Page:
In my understanding, private keys are encrypted with some symmetric algorithm, so you can't access them without passphrase. What is it called?

  • This isn't specified in the standard. @CBobRobison is correct, Geth in particular uses AES to encrypt its private key, but this can varry from client to client. Most do use AES, because it's so ubiquitous Nov 9 '16 at 19:49
  • 1
    Related: ethereum.stackexchange.com/questions/1825/…
    – eth
    Jan 6 '17 at 2:14
  • That can be looked up in the JSON file that stores the encrypted private key. It is typically the value of the "cipher" element. For example, in a Parity key file: "cipher": "aes-128-ctr" means 128-bit AES in Counter mode. May 30 '17 at 23:41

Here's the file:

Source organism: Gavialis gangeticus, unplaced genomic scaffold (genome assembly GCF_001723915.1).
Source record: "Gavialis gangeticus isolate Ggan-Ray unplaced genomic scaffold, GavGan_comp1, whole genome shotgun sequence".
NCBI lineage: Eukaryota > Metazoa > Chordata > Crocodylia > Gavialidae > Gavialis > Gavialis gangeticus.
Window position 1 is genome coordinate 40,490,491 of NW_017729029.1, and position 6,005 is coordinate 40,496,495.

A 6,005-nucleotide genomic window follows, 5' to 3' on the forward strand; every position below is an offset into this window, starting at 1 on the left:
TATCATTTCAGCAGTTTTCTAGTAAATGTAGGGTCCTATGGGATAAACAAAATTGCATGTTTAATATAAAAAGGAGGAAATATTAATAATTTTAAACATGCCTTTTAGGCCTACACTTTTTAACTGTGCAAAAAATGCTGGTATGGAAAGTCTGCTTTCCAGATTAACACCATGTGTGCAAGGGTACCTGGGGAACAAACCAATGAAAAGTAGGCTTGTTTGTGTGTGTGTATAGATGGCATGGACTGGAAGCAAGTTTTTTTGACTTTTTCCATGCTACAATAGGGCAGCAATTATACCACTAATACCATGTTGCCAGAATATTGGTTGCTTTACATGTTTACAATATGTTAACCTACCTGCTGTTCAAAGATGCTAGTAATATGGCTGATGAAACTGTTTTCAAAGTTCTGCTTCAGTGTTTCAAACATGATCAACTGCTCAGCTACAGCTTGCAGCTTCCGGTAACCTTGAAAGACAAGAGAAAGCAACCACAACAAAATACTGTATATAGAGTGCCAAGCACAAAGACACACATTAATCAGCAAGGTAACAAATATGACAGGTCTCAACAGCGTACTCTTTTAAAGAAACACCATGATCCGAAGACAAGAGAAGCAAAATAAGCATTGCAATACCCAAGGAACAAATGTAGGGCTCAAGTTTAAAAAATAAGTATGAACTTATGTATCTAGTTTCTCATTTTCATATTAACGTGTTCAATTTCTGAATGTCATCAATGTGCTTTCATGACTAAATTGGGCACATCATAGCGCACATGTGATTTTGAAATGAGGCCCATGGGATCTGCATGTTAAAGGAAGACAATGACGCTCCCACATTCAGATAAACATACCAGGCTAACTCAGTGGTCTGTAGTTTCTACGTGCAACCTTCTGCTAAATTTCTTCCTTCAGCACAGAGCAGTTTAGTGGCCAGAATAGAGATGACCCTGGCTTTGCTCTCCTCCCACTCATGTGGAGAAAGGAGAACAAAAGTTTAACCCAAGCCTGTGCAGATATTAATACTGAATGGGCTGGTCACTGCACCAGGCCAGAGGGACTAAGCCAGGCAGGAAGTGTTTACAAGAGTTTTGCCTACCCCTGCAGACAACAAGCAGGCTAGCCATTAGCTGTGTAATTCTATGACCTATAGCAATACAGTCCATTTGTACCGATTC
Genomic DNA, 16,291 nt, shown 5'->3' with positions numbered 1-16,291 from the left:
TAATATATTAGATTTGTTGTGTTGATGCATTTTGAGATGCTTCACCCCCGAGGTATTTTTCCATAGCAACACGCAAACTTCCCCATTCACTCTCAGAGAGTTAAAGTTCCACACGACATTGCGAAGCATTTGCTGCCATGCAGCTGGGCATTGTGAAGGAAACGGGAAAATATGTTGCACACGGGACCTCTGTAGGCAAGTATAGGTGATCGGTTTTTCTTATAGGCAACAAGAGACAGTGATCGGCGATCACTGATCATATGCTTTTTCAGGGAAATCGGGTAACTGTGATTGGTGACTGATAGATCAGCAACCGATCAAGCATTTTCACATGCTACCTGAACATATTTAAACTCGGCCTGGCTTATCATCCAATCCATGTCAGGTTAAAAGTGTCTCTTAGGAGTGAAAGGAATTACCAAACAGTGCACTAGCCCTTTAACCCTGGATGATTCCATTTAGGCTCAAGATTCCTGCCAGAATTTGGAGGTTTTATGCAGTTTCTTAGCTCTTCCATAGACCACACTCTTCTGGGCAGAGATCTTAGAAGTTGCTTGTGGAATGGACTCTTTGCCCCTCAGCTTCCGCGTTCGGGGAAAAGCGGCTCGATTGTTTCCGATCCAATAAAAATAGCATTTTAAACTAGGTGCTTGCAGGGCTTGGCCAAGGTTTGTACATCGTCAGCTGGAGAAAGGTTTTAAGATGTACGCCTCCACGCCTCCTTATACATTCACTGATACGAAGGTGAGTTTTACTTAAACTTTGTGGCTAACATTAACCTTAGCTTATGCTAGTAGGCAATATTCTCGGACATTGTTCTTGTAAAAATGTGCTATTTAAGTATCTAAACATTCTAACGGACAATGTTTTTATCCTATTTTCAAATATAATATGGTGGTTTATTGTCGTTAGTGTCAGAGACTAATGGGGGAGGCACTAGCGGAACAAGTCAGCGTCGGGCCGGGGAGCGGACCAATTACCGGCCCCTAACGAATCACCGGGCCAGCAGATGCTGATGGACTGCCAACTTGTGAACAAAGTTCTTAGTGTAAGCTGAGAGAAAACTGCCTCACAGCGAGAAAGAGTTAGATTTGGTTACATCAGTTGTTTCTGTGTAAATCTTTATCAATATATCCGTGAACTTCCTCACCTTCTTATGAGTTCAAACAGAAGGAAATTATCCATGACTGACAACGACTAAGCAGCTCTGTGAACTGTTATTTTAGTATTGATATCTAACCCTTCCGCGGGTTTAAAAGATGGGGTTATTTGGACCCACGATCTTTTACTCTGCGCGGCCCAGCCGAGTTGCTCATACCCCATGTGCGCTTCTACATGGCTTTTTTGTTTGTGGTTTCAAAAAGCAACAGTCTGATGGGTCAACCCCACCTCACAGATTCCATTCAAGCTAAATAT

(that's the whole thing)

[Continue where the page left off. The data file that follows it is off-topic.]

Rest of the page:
The key is encrypted with 128-bit AES in Counter (CTR) mode.


Private keys encryption is normally done using Sha algorithm.

  • 1
    SHA is not an encryption algorithm, it's a family of hash functions. Nov 9 '16 at 19:47

Your Answer

By clicking “Post Your Answer”, you agree to our terms of service, privacy policy and cookie policy

Not the answer you're looking for? Browse other questions tagged or ask your own question.